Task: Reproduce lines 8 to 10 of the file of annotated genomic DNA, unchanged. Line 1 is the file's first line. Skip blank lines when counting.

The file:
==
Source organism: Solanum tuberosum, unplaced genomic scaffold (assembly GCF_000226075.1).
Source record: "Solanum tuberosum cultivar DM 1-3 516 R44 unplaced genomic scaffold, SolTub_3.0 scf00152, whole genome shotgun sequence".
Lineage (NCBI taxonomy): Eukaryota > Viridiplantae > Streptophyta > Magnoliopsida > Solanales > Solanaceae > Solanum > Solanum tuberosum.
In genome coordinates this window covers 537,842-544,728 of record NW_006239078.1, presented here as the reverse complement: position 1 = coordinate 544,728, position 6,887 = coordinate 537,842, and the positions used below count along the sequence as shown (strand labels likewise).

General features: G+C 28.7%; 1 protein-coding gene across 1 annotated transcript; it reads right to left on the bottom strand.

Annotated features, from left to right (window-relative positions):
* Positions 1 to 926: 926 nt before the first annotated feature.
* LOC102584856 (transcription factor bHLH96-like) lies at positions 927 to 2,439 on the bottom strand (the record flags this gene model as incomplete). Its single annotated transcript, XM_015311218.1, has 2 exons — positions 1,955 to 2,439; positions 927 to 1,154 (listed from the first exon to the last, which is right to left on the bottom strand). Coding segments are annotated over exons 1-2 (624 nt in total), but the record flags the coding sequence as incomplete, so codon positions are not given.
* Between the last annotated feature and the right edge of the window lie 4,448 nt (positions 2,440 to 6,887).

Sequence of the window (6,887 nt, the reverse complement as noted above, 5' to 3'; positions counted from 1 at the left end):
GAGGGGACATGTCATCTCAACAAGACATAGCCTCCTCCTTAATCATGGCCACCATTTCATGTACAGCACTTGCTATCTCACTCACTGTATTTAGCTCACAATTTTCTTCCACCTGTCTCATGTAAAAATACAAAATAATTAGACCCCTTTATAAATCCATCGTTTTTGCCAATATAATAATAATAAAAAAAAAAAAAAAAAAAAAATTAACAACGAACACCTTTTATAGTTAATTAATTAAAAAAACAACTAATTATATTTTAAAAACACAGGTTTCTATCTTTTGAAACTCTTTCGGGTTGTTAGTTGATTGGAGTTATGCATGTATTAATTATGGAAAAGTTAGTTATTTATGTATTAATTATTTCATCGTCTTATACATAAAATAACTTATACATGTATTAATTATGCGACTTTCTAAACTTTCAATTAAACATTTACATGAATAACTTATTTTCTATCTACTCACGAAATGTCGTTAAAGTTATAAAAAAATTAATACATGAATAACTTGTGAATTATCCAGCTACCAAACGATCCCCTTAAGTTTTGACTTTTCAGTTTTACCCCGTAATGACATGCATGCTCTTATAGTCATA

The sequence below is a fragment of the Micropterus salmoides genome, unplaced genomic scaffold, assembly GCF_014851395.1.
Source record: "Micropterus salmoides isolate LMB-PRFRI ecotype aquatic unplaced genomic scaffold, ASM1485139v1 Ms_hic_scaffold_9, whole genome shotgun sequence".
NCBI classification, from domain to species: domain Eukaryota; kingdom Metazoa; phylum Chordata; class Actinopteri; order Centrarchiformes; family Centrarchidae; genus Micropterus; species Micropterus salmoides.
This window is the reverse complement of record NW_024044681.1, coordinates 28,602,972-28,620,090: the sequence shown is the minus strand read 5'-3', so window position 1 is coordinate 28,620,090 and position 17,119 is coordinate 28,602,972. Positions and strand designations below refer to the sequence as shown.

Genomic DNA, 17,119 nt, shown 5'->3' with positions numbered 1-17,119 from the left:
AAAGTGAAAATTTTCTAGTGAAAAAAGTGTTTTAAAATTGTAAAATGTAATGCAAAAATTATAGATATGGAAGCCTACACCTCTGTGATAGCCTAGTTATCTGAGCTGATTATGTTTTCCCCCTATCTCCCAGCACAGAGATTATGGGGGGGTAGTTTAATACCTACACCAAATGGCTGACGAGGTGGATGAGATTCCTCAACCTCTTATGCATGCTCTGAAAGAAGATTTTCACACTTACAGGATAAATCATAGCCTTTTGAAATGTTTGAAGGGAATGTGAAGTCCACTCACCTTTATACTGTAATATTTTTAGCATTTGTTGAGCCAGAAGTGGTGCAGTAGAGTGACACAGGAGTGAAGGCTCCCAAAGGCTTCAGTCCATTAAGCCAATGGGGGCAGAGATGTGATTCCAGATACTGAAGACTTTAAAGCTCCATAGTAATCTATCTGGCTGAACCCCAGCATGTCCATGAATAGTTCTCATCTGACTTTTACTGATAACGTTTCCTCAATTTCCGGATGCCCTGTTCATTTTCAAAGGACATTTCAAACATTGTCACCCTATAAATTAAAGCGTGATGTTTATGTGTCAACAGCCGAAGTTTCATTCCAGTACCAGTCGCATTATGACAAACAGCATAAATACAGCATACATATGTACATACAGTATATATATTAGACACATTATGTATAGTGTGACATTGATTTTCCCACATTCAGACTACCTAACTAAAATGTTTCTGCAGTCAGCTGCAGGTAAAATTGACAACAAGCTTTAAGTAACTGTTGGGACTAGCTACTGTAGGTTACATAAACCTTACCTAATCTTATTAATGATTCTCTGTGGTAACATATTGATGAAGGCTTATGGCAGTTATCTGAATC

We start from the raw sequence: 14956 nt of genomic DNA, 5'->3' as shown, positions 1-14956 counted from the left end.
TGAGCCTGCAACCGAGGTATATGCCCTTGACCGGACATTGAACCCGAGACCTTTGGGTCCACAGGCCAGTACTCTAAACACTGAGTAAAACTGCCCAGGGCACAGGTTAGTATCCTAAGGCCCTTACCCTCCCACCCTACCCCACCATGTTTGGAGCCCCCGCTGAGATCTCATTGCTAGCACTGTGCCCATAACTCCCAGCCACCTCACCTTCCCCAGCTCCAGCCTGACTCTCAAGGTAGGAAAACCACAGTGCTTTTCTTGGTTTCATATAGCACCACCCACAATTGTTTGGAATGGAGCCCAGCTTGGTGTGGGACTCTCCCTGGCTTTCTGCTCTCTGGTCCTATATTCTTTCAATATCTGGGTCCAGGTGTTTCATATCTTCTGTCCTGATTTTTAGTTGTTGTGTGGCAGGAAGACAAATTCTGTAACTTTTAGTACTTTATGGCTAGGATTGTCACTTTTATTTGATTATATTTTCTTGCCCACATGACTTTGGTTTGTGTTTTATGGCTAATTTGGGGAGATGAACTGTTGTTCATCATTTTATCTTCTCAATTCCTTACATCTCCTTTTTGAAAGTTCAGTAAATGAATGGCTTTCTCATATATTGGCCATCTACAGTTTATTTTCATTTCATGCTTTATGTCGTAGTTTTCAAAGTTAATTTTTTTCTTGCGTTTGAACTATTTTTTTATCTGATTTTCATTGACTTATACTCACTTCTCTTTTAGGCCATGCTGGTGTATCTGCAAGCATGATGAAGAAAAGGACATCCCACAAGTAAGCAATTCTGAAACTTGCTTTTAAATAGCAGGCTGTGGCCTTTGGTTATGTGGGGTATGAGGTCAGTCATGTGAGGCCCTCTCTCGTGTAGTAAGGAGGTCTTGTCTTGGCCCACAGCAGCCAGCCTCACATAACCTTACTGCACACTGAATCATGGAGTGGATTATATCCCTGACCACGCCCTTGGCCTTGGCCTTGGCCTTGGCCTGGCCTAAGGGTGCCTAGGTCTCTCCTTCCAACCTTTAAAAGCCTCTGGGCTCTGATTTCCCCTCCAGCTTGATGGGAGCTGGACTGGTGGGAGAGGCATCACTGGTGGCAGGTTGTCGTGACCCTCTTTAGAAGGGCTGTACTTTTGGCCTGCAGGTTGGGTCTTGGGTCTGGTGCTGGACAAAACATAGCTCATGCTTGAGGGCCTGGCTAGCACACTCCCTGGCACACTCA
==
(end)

* LOC102584856 (transcription factor bHLH96-like) lies at positions 927 to 2,439 on the bottom strand (the record flags this gene model as incomplete). Its single annotated transcript, XM_015311218.1, has 2 exons — positions 1,955 to 2,439; positions 927 to 1,154 (listed from the first exon to the last, which is right to left on the bottom strand). Coding segments are annotated over exons 1-2 (624 nt in total), but the record flags the coding sequence as incomplete, so codon positions are not given.
* Between the last annotated feature and the right edge of the window lie 4,448 nt (positions 2,440 to 6,887).

Sequence of the window (6,887 nt, the reverse complement as noted above, 5' to 3'; positions counted from 1 at the left end):